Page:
A Life: Sidney Smith Was the Unofficial Mayor of Topsham

  • Sidney Smith hauls milk cans from a Topsham-area farm to a creamery in Bradford, Vt. Smith started a trucking company when he was 20 in 1958 and hauled milk for 7 years. He died last month at 78. Courtesy photo Courtesy photograph

  • Sidney Smith sits in his excavator in an undated photograph. Smith was a longtime town official in Topsham, including 36 years as road commissioner, and often used his own construction equipment. He died last month at 78. Courtesy photo

Valley News Staff Writer
Published: 8/8/2016 12:15:08 AM
Modified: 8/8/2016 12:15:08 AM
East Topsham — Sidney Smith might have been the unofficial mayor of Topsham.

Officially, there is no such job, but during his life, Smith held so many positions of consequence in Topsham that there was almost no aspect of town governance he wasn’t familiar with. Road commissioner from 1965 to 2001; selectman from 1974 to 2001; and town service officer from 1991 to 2001.

He was considered so indispensable that once, his wife Mary Smith said, he came back from driving a milk run to learn that — without having volunteered to stand, and in his absence — he’d been elected at Town Meeting to be a lister, a job he held from 1963 to 1966.

Smith, who died at age 78 on July 9 at Dartmouth-Hitchcock Medical Center from complications arising from chronic obstructive pulmonary disease, was raised with a formidable work ethic that he carried with him throughout his life.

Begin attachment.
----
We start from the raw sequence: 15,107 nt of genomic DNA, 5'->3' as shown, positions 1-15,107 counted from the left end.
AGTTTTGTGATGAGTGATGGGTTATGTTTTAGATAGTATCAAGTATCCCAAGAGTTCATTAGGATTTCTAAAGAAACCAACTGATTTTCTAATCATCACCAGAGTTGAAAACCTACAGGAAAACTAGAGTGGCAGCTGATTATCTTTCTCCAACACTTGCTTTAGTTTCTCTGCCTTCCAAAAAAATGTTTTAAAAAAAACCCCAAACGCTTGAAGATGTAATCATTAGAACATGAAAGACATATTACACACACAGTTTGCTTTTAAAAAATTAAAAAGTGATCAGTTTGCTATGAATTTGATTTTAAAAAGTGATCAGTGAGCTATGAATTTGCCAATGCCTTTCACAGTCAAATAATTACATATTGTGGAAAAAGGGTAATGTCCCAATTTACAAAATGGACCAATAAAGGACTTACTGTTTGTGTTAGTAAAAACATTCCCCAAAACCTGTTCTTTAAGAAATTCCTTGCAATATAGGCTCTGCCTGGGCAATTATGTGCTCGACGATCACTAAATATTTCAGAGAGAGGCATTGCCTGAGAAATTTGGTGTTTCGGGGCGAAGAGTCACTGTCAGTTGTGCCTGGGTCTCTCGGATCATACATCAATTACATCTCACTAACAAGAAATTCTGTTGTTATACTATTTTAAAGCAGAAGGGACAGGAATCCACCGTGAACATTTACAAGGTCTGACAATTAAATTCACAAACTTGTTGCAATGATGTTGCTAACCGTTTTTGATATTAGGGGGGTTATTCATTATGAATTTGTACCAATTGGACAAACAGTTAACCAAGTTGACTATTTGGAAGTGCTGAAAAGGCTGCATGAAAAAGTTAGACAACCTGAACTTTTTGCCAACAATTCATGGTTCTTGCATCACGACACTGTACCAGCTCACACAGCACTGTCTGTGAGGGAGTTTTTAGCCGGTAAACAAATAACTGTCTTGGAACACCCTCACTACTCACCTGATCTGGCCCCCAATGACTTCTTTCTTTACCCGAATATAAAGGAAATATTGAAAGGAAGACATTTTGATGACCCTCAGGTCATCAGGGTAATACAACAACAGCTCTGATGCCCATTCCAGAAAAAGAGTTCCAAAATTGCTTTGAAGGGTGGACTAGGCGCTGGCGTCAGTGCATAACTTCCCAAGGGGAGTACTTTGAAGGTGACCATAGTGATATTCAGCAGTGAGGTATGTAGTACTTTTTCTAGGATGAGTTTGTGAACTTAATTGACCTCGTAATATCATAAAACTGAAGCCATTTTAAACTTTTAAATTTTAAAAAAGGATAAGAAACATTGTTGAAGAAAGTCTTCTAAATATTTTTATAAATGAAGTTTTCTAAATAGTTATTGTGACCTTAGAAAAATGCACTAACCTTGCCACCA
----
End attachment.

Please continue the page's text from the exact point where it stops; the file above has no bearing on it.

One of eight sons, Smith was born in 1938 to Marjorie and Fred Smith, and grew up on the family farm on Willey Hill Road in East Topsham. He went to a two-room schoolhouse in East Topsham. But when he was 13, he left school.

“The family said, you need to come back and work on the farm,” said Steve Smith, the oldest of Sidney and Mary’s three sons.

Fred Smith was in poor health for much of his life, partially a result of having been exposed to mustard gas when he was a soldier in World War I. So, Sidney, along with his brothers, helped care for the family’s dairy herd and the work horses they used for sugaring.

“He loved work horses, but he was not a cow lover,” said Scott Smith, Sidney and Mary’s second son.

While he did everything he was asked to do on the family farm, he was not in love with farming, his family said. What Smith really loved was driving, and equipment: plows, tractors and trucks. He started his own business, Sidney Smith Trucking, in 1958 and hauled milk for seven years to a creamery in Bradford before shifting into construction work.

He laid foundations for people’s houses and the local church, dug out ponds, septic fields, water lines for wells, built driveways and worked on roads in Topsham and other Upper Valley towns. In a sense, he made Topsham what it is now. And he accomplished all of this while also working as road commissioner for the town.

His sense of civic duty was always strong. “He felt he had to be the one to answer the calls,” said Mary Smith.